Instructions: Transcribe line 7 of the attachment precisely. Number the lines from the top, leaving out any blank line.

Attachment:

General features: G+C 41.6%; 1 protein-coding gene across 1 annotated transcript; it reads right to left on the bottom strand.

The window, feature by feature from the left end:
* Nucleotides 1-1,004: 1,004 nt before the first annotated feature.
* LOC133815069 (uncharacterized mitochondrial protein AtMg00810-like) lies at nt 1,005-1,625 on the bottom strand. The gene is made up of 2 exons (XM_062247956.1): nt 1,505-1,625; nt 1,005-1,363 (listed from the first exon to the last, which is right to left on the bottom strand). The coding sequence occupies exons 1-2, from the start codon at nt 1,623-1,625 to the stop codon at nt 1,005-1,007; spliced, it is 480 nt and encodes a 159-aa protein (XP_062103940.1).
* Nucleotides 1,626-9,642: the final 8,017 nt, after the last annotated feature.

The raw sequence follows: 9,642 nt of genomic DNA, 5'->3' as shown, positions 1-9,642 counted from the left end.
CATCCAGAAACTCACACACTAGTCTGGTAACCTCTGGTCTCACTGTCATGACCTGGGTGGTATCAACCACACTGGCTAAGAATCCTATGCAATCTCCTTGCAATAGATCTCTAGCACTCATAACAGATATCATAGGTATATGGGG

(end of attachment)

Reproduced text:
CATCCAGAAACTCACACACTAGTCTGGTAACCTCTGGTCTCACTGTCATGACCTGGGTGGTATCAACCACACTGGCTAAGAATCCTATGCAATCTCCTTGCAATAGATCTCTAGCACTCATAACAGATATCATAGGTATATGGGG